2014: the year social shopping took off

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Shoppable Instagram 

One of the biggest developments in social this year was the ability for brands to turn ‘likes’ on Instagram into purchasing opportunities. The concept is fairly simple: you sign up with your Instagram handle and your email address, and the proprietary tech links your liking history with the products in the pictures. 

One of the early leaders in the market Like to Know it teamed up with Vogue to offer the magazine’s followers the chance to be emailed product selections directly related to their liking. Major US retailers Nordstrom and Target also developed the trend, working with visual marketing and analytics firm Curalate to launch Like2Buy

Michael Kors and Marc Jacobs Beauty were two of the major fashion and cosmetics labels who joined the trend, both unveiling their own shoppable Instagram projects in November. Expect plenty more of this in 2015. 

Tweets as currency 

2014 was the year that brands embraced the idea that our tweets, Facebook statuses and Instagram likes were worth something tangible in the real world, and the idea of the customer and the brand representative continues to blur.

Trend-setting Marc Jacobs kicked off the idea in the spring with his Daisy Tweet Store. Created to celebrate the latest Daisy fragrance, the pop-up shop in New York City only accepted social currency (be that a tweet, a Facebook post or an Instagram tag) in return for the treats on offer. 

In November Onesie brand OnePiece also created a pop-up social currency experiment. Located in SoHo at 557 Broadway, the store allows shoppers to leverage social following for purchasing power with every 500 followers worth $1, with the ability to earn an extra $20 for purchases when sharing images from the store with the #socialcurrency hashtag through January. Customers are able to earn up to $500 of social currency to spend on the brand.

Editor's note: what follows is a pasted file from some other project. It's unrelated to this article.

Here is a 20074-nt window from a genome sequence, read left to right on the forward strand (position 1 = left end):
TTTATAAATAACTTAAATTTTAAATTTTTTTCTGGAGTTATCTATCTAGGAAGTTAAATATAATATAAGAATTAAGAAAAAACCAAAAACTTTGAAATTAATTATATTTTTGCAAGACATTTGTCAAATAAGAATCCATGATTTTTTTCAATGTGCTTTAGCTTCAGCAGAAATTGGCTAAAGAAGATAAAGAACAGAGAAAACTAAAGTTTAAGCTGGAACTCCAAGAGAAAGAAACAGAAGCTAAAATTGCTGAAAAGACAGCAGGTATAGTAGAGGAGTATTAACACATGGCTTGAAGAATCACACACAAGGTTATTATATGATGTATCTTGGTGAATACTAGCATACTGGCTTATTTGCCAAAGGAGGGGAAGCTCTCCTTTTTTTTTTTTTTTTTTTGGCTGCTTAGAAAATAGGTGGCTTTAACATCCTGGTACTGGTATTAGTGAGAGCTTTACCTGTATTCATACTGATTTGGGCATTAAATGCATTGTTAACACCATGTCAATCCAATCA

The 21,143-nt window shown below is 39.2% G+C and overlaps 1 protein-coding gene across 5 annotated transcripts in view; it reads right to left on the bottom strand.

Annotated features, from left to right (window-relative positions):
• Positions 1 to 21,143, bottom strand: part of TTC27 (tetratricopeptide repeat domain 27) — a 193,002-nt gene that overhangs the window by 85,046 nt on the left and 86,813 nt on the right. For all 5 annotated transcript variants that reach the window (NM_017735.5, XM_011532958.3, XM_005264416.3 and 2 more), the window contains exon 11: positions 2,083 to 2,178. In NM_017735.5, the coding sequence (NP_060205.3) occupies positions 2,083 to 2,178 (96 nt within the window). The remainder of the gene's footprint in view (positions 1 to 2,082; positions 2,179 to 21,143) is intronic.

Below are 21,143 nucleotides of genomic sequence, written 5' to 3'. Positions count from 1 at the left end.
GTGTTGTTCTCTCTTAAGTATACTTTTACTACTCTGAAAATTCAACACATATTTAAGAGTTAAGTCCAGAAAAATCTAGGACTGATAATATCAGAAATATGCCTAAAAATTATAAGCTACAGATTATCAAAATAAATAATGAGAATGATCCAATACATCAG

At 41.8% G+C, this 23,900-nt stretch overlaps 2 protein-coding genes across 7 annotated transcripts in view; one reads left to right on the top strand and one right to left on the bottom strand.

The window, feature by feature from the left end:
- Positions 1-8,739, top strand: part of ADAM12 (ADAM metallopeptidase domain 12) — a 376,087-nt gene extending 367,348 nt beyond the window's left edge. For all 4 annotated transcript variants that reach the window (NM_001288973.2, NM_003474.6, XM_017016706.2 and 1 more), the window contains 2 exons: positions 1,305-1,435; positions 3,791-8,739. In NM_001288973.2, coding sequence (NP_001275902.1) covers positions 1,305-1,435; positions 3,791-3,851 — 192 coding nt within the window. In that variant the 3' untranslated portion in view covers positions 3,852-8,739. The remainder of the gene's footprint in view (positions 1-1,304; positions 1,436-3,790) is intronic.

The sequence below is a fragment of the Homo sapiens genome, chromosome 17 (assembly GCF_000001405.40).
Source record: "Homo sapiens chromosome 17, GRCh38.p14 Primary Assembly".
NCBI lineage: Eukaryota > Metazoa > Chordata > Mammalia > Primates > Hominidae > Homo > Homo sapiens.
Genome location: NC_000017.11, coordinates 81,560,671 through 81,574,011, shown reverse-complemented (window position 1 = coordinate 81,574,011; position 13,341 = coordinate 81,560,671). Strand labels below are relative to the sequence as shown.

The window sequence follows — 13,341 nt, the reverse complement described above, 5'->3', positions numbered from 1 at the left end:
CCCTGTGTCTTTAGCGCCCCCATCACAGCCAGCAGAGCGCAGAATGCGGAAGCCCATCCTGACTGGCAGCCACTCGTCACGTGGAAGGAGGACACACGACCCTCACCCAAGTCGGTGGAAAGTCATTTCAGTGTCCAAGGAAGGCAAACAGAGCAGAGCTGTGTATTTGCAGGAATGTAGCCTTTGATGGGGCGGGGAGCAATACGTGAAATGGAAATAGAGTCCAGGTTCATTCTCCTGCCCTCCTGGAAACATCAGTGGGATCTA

Location, location, location

Meanwhile this fall London’s Liberty, one of fashion’s oldest multibrand boutiques, also began offering incentive based on social network activity, teaming up with the Tapestry app for personalized in-store rewards according to a user’s Instagram likes and previous in-store purchase history.

The interesting addition here is the use of Apple’s iBeacon technology, which adds a location-based element. With Bluetooth on, when a user enters the store, their phone alerts them to exclusive offers including special gifts and extra reward points. These are generated with unique bar codes which can be redeemed at the counter. 

Because the app is tracking Instagram likes it knows exactly which parts of Liberty’s brand mix to suggest, even if the shopper hasn’t previously purchased that label before. We imagine there will be plenty more stores using such information to help guide choices in their physical locations in the future. 

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